The complaint before the Board charged that the Union's efforts to enforce the arbitration award after May 1, 1971 constituted the unfair labor practice of refusing to bargain collectively. After a hearing held on March 6, 1972, Trial Examiner3 Paul Bisgyer handed down a decision on July 12, 1972 finding that the Union's activities aimed at enforcing the award were motivated by a desire to protect the job security of the Long Island employees and not by a desire to represent the Vallejo employees. He found nothing in the arbitrator's award or in the Union's actions that was repugnant to the National Labor Relations Act. He, therefore, recommended dismissal of the complaint.


Three members of the Board, Chairman Miller and Members Fanning and Jenkins, agreed with the trial examiner that the complaint should be dismissed. Although their opinion is not entirely clear, they apparently found that the object of Local 445's efforts in enforcing the award was preservation of the work of the New York City unit and not recognition as bargaining agent in California. They assumed that the arbitrator was correct in finding that the parties had voluntarily agreed to apply the terms of the New York agreement as minimum terms for employees doing similar work outside of the unit, which they said did not contravene the Act. Finally, they noted that none of Local 445's actions in securing enforcement of the award was 'necessarily disruptive' of the bargaining relationship in New York.4 Stated another way, the Board held that, if the Union's goal was not representation, the minimum wages and conditions of employment of the Vallejo employees were permissive subjects of bargaining in the New York City unit and that the Union's efforts at enforcing the award did not constitute bargaining to impasse. Such a result is necessary before there can be a failure to bargain in such circumstances. See generally NLRB v. Wooster Division of Borg-Warner Corp., 356 U.S. 342, 78 S.Ct. 718, 2 L.Ed.2d 823 (1958).


Members Kennedy and Penello in dissent argued that the evidence established that the Union's efforts in securing the Company's compliance with the award were representational. They also argued that regardless of motive the Company could not agree with the representative of the New York City employees about the terms of employment of its California employees without violating the 7 rights of the California employees, 29 U.S.C. 157. For reasons that appear below, we agree with the Board's dissenters.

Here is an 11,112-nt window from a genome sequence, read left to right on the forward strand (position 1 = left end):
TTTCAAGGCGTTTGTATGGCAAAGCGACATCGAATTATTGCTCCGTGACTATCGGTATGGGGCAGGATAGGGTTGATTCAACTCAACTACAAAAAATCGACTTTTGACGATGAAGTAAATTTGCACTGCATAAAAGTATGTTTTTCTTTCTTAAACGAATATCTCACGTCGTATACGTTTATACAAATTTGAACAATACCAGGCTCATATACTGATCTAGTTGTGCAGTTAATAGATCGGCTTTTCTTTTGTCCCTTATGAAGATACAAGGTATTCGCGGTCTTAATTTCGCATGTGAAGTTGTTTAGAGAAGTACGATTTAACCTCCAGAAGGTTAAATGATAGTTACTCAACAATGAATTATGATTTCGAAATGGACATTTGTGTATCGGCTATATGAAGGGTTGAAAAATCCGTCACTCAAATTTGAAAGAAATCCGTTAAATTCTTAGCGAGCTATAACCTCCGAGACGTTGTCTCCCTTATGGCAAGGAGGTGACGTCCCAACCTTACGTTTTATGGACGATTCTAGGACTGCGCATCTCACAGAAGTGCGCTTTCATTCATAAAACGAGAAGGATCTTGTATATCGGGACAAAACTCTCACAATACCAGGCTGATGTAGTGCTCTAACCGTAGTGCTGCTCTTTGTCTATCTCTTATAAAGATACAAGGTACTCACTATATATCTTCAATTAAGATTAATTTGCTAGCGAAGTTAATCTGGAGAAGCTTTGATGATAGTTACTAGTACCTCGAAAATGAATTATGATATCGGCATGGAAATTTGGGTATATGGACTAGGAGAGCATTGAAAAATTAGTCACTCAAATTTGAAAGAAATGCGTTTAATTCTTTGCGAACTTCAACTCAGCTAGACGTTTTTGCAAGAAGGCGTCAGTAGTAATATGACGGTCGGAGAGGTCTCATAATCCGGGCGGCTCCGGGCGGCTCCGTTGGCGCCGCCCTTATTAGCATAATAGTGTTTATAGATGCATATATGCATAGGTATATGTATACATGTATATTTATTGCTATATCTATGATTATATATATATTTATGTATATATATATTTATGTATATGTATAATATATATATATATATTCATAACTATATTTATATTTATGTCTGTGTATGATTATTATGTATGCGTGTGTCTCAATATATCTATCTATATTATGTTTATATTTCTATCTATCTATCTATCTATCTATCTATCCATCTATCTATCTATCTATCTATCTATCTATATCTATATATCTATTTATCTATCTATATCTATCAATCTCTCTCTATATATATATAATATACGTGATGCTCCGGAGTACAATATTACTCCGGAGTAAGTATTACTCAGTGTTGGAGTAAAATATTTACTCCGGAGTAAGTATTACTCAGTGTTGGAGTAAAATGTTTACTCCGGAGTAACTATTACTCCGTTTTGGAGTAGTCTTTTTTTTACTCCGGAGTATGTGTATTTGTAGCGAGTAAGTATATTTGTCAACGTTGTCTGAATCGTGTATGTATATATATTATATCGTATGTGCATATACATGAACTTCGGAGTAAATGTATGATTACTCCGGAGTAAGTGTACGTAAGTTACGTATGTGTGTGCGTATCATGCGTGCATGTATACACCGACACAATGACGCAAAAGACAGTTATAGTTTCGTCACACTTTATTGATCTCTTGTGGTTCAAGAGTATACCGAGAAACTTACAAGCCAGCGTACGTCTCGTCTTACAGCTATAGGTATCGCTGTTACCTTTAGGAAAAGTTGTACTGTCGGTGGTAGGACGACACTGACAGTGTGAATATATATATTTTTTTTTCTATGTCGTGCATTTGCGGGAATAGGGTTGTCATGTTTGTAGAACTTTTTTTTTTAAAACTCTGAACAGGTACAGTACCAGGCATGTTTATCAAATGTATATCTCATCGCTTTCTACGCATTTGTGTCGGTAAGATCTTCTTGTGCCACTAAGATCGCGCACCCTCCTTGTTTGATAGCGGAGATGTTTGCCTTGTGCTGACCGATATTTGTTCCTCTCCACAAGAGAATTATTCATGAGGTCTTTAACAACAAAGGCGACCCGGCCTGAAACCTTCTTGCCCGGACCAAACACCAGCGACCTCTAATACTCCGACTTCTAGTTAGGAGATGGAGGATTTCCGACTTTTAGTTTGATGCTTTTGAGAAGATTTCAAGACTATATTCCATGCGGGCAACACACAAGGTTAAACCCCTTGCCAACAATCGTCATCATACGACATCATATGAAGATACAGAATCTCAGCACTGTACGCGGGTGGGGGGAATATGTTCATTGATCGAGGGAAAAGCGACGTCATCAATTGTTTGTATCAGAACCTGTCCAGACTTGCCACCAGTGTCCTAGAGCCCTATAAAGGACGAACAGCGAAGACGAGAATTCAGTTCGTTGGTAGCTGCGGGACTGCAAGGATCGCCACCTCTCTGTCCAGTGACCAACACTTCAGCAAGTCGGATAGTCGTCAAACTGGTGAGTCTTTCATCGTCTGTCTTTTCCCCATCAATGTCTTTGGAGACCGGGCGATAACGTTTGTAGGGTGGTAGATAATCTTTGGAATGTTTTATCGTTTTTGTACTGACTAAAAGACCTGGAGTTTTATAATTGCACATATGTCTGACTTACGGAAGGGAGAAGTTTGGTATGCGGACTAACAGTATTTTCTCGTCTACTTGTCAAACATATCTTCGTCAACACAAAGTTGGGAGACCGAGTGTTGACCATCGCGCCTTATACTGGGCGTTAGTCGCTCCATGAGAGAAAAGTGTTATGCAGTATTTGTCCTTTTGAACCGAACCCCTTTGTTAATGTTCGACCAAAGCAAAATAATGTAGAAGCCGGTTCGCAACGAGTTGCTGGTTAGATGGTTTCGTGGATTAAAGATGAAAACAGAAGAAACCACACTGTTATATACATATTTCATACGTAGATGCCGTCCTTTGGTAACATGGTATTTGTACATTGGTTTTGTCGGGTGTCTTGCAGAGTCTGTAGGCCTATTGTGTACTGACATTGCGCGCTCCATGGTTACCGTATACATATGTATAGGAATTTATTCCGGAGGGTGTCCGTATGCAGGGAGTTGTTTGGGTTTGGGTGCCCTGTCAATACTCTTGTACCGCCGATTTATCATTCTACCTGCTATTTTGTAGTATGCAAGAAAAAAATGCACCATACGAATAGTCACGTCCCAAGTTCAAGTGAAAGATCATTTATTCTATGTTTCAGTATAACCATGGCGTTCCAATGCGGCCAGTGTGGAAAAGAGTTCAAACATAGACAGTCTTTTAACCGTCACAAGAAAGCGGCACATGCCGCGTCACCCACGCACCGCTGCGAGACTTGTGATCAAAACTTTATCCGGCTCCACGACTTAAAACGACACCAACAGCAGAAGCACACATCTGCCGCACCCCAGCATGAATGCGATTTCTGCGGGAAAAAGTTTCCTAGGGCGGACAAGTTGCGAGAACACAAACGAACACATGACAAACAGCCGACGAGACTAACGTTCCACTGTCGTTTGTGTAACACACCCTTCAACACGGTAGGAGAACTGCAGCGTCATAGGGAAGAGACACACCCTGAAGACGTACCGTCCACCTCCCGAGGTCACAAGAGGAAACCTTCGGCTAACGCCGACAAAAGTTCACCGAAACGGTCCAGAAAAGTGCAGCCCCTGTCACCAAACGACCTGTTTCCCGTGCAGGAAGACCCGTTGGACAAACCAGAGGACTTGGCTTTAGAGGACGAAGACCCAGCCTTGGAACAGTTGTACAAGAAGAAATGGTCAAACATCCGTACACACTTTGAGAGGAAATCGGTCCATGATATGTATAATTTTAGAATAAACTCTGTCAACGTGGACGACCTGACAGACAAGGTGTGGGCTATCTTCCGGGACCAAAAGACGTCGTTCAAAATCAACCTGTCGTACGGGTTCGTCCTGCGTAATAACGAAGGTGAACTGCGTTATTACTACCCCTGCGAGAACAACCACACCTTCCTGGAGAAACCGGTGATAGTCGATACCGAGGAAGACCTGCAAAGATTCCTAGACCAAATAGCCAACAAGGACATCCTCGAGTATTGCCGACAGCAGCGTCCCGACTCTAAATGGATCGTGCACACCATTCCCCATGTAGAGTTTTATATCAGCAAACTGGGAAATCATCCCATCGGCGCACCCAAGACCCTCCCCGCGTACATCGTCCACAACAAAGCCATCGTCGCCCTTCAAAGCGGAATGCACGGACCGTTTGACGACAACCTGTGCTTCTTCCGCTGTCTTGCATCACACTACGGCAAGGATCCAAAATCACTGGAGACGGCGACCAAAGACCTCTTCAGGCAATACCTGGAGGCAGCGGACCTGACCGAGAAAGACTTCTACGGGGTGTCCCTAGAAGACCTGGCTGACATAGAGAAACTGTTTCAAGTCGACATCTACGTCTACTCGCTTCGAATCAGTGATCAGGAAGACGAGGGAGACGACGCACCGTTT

In Douds v. International Longshoremen's Association, 241 F.2d 278 (2d Cir. 1957), we upheld the district court's granting of a preliminary injunction sought by the Board against a union. In so doing, we held that a union fails to bargain in good faith when it demands over the company's objections a change in the bargaining unit so that it can represent other employees after the Board determines that the unit should remain unchanged. The Seventh Circuit in Smith Steel Workers v. A. O. Smith Corp., 420 F.2d 1 (7th Cir. 1969), enforced a Board order that held that a union failed to bargain when it continued to insist that it represented certain workers and sought arbitration of the issue after a Board decision that the workers were part of a unit represented by another union. The court held that following the Board's clarification order, the union had no right to employ grievance procedures to overturn it. The thrust of both decisions is that after a valid Board decision of the appropriate bargaining unit under 9 of the Act, 29 U.S.C. 159, a union's attempt to represent workers outside that unit constitutes failure to bargain collectively. See also Boire v. International Brotherhood of Teamsters, 479 F.2d 778 (5th Cir. 1973); Local 7-210, OCAW v. Union Tank Car Co., 475 F.2d 194 (7th Cir.), cert. denied 414 U.S. 875, 94 S.Ct. 68, 38 L.Ed.2d 120 (1973).